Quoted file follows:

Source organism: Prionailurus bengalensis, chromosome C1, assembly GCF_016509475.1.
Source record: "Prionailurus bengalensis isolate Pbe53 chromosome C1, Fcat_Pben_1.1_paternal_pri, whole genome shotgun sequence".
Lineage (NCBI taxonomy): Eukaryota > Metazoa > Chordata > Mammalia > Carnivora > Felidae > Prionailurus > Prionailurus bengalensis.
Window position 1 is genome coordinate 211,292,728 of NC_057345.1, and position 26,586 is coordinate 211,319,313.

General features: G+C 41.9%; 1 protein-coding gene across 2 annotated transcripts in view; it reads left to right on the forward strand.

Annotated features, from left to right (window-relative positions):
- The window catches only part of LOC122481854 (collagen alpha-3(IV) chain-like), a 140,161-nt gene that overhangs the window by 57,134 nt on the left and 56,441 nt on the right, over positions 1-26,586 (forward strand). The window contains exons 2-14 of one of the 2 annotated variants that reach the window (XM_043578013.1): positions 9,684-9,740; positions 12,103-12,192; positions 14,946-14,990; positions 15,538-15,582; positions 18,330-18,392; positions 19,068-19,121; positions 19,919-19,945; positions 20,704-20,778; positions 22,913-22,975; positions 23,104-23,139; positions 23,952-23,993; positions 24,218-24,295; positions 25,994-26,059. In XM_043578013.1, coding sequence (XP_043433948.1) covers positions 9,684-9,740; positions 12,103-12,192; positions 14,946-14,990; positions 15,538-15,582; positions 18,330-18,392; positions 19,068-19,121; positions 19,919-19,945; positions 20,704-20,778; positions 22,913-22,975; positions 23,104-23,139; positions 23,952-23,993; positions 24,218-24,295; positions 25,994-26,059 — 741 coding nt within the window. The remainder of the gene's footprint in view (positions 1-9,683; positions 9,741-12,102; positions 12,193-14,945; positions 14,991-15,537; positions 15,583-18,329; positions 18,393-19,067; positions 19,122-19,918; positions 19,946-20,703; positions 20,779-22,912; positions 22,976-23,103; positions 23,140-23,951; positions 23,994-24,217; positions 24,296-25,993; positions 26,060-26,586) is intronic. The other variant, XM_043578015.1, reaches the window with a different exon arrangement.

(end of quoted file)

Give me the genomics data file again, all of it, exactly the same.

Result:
Source organism: Prionailurus bengalensis, chromosome C1, assembly GCF_016509475.1.
Source record: "Prionailurus bengalensis isolate Pbe53 chromosome C1, Fcat_Pben_1.1_paternal_pri, whole genome shotgun sequence".
Lineage (NCBI taxonomy): Eukaryota > Metazoa > Chordata > Mammalia > Carnivora > Felidae > Prionailurus > Prionailurus bengalensis.
Window position 1 is genome coordinate 211,292,728 of NC_057345.1, and position 26,586 is coordinate 211,319,313.

General features: G+C 41.9%; 1 protein-coding gene across 2 annotated transcripts in view; it reads left to right on the forward strand.

Annotated features, from left to right (window-relative positions):
- The window catches only part of LOC122481854 (collagen alpha-3(IV) chain-like), a 140,161-nt gene that overhangs the window by 57,134 nt on the left and 56,441 nt on the right, over positions 1-26,586 (forward strand). The window contains exons 2-14 of one of the 2 annotated variants that reach the window (XM_043578013.1): positions 9,684-9,740; positions 12,103-12,192; positions 14,946-14,990; positions 15,538-15,582; positions 18,330-18,392; positions 19,068-19,121; positions 19,919-19,945; positions 20,704-20,778; positions 22,913-22,975; positions 23,104-23,139; positions 23,952-23,993; positions 24,218-24,295; positions 25,994-26,059. In XM_043578013.1, coding sequence (XP_043433948.1) covers positions 9,684-9,740; positions 12,103-12,192; positions 14,946-14,990; positions 15,538-15,582; positions 18,330-18,392; positions 19,068-19,121; positions 19,919-19,945; positions 20,704-20,778; positions 22,913-22,975; positions 23,104-23,139; positions 23,952-23,993; positions 24,218-24,295; positions 25,994-26,059 — 741 coding nt within the window. The remainder of the gene's footprint in view (positions 1-9,683; positions 9,741-12,102; positions 12,193-14,945; positions 14,991-15,537; positions 15,583-18,329; positions 18,393-19,067; positions 19,122-19,918; positions 19,946-20,703; positions 20,779-22,912; positions 22,976-23,103; positions 23,140-23,951; positions 23,994-24,217; positions 24,296-25,993; positions 26,060-26,586) is intronic. The other variant, XM_043578015.1, reaches the window with a different exon arrangement.